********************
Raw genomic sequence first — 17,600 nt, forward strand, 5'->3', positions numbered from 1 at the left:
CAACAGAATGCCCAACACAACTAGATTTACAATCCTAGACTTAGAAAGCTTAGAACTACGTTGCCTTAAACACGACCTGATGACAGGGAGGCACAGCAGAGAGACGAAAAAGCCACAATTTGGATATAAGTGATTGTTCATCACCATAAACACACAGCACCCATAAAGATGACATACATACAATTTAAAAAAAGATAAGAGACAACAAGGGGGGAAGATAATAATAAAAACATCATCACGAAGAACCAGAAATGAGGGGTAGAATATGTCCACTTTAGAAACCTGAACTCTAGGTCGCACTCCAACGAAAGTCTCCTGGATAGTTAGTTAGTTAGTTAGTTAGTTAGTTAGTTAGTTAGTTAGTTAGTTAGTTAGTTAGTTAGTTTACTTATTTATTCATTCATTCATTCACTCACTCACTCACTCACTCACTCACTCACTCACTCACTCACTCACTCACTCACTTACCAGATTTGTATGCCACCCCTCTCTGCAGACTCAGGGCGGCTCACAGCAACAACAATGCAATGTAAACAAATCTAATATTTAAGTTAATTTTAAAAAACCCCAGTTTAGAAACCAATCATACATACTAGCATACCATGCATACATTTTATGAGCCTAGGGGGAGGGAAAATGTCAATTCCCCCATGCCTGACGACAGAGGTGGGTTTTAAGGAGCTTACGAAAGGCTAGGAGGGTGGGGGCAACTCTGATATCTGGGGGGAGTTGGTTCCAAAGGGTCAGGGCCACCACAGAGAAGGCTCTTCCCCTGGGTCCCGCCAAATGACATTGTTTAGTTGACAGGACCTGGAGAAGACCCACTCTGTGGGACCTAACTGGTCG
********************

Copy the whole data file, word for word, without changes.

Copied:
Raw genomic sequence first — 17,600 nt, forward strand, 5'->3', positions numbered from 1 at the left:
CAACAGAATGCCCAACACAACTAGATTTACAATCCTAGACTTAGAAAGCTTAGAACTACGTTGCCTTAAACACGACCTGATGACAGGGAGGCACAGCAGAGAGACGAAAAAGCCACAATTTGGATATAAGTGATTGTTCATCACCATAAACACACAGCACCCATAAAGATGACATACATACAATTTAAAAAAAGATAAGAGACAACAAGGGGGGAAGATAATAATAAAAACATCATCACGAAGAACCAGAAATGAGGGGTAGAATATGTCCACTTTAGAAACCTGAACTCTAGGTCGCACTCCAACGAAAGTCTCCTGGATAGTTAGTTAGTTAGTTAGTTAGTTAGTTAGTTAGTTAGTTAGTTAGTTAGTTAGTTAGTTAGTTTACTTATTTATTCATTCATTCATTCACTCACTCACTCACTCACTCACTCACTCACTCACTCACTCACTCACTCACTCACTTACCAGATTTGTATGCCACCCCTCTCTGCAGACTCAGGGCGGCTCACAGCAACAACAATGCAATGTAAACAAATCTAATATTTAAGTTAATTTTAAAAAACCCCAGTTTAGAAACCAATCATACATACTAGCATACCATGCATACATTTTATGAGCCTAGGGGGAGGGAAAATGTCAATTCCCCCATGCCTGACGACAGAGGTGGGTTTTAAGGAGCTTACGAAAGGCTAGGAGGGTGGGGGCAACTCTGATATCTGGGGGGAGTTGGTTCCAAAGGGTCAGGGCCACCACAGAGAAGGCTCTTCCCCTGGGTCCCGCCAAATGACATTGTTTAGTTGACAGGACCTGGAGAAGACCCACTCTGTGGGACCTAACTGGTCG